The DEA announced last week that Kratom would now be classified as a schedule 1 substance. In lamens terms, this means that it is as restricted as restricted gets, as schedule 1 controlled substances are considered to have no medicinal value whatsoever.
On August 31 a notice of intent to classify kratom was placed on the Federal Register. The intent stated plans to temporarily classify the supplement as a Schedule 1 substance on September 30. The notice reads:
Notice of Intent:
The Administrator of the Drug Enforcement Administration is issuing this notice of intent to temporarily schedule the opioids mitragynine and 7-hydroxymitragynine, which are the main active constituents of the plant kratom, into schedule I pursuant to the temporary scheduling provisions of the Controlled Substances Act.
This action is based on a finding by the Administrator that the placement of these opioids into schedule I of the Controlled Substances Act is necessary to avoid an imminent hazard to the public safety. Any final order will impose the administrative, civil, and criminal sanctions and regulatory controls applicable to schedule I controlled substances under the Controlled Substances Act on the manufacture, distribution, possession, importation, and exportation of, and research and conduct of instructional activities of these opioids.
The DEA states that kratom is to be considered an “imminent hazard” due to CDC reports stating that the substance can be abused and that over 660 calls have been received in 6 years regarding kratom intoxication. Compared to the number of overdose deaths, and complications caused by opiates, one might think that this number isn’t quite so terrible. On top of that, there is no link to kratom actually being found to be deadly at all. However, Tylenol has been referred to as the number one reason for CDC calls each year…..
What we have here is another case of the DEA banning a beneficial plant to help protect big pharma. Think about it….Cannabis is a schedule 1 substance, but as soon as big pharma created a synthetic version of THC, suddenly, well, that’s ok.
And it is the same with kratom, as the pharmaceutical industry has been using kratom alkaloids to create synthetic opioids.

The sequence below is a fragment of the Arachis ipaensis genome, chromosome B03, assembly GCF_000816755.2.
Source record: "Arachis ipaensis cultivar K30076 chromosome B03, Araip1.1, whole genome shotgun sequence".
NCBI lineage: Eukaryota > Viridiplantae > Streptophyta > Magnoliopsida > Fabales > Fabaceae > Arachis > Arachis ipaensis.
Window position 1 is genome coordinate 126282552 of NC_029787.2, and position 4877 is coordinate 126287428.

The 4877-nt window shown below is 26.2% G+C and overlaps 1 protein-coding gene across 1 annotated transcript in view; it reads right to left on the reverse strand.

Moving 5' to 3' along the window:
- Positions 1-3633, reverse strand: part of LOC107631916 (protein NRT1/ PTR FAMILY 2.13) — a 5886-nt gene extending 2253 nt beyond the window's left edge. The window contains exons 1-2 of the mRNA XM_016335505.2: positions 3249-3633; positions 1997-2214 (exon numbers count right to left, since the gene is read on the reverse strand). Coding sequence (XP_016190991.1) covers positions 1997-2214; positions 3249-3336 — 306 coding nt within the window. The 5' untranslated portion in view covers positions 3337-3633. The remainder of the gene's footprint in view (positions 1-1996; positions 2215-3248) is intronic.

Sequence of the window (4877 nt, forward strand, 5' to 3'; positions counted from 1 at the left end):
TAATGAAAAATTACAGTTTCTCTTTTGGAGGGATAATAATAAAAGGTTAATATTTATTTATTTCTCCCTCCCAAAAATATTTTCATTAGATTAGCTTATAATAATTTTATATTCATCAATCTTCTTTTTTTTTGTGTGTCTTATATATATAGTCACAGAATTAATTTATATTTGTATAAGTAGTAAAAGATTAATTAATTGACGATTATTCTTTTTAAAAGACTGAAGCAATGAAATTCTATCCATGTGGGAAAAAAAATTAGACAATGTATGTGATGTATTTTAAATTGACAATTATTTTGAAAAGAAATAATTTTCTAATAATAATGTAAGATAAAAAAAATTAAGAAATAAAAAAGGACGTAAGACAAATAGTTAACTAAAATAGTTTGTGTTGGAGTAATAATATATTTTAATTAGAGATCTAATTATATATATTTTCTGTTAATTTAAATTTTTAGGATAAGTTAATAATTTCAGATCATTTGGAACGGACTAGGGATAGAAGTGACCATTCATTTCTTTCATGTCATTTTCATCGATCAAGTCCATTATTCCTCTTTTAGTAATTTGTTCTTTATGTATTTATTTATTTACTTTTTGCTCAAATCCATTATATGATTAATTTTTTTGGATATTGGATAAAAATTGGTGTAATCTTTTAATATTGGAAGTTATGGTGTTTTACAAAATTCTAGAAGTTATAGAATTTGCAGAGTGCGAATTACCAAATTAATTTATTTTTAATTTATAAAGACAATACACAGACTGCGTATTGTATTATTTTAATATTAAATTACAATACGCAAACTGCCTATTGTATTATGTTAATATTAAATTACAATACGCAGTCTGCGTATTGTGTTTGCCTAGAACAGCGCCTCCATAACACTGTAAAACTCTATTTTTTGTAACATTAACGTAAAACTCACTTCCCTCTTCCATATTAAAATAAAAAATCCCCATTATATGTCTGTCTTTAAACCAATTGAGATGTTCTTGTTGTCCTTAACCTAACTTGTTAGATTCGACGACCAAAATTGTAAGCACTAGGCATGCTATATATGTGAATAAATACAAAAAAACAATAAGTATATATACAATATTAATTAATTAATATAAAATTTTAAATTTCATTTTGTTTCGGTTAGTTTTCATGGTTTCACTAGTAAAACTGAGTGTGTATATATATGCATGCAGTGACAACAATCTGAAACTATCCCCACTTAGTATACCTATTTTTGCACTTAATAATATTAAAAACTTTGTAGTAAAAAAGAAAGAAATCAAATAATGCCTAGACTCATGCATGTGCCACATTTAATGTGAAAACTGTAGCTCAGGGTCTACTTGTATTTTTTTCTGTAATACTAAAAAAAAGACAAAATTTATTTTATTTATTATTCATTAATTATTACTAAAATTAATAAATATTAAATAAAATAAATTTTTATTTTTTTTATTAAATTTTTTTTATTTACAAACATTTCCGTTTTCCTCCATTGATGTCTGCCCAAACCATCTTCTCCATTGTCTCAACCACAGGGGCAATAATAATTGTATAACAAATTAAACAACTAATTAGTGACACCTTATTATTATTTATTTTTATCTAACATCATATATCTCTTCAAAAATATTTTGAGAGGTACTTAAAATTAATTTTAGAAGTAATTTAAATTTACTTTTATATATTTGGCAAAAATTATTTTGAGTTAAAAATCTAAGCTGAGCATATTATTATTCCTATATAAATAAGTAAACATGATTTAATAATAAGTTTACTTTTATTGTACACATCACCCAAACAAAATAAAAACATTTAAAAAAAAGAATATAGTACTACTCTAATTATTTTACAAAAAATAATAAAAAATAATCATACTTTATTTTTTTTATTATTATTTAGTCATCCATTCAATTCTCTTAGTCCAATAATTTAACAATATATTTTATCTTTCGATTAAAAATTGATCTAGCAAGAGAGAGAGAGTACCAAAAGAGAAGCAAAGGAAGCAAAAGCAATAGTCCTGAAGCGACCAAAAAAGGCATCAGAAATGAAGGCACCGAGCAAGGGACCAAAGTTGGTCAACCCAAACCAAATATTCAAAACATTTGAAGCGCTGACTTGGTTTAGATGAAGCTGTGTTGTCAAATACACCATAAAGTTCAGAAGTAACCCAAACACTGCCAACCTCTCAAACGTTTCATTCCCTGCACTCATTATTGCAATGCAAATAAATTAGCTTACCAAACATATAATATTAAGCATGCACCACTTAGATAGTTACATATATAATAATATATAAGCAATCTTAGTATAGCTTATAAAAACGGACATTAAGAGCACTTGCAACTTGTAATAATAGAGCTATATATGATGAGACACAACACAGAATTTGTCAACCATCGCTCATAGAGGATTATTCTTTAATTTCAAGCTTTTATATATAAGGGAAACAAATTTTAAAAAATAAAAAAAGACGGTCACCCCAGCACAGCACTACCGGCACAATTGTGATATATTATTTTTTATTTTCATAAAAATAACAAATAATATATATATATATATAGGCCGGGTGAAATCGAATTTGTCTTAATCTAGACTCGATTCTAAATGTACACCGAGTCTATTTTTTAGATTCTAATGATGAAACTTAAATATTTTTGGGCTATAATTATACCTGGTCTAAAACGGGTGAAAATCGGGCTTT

As Cassius Kamarampi points out, three synthetic opioids, in particular, were synthesized from the alkaloids in kratom from 2008- 2016: MGM-9, MGM-15, and MGM-16.
They were synthesized from kratom’s alkaloids Mitragynine and 7-Hydroxymitragynine: to make what is essentially patentable, pharmaceutical kratom.
The first study, published in 2008, took Mitragynine and used it to synthesize “MGM-9”.
The study says:
“Mitragynine is a major indole alkaloid isolated from the Thai medicinal plant Mitragyna species that has opium-like properties, although its chemical structure is quite different from that of morphine. We attempted to develop novel analgesics derived from mitragynine, and thus synthesized the ethylene glycol-bridged and C10-fluorinated derivative of mitragynine, MGM-9 [(E)-methyl 2-(3-ethyl-7a,12a-(epoxyethanoxy)-9-fluoro-1,2,3,4,6,7,12,12b-octahydro-8-methoxyindolo[2,3-a]quinolizin-2-yl)-3-methoxyacrylate].”
The second study published in 2014 synthesized MGM-15 and MGM-16 from kratom’s other primary alkaloid, 7-Hydroxymitragynine. The study says:
“In this study, we developed dual-acting μ- and δ-opioid agonists MGM-15 and MGM-16 from 7-hydroxymitragynine for the treatment of acute and chronic pain.”
And it doesn’t stop there either. There are dozens upon dozens of studies within just the last few years that included researchers synthesizing new opioid compounds, and then testing them on primates.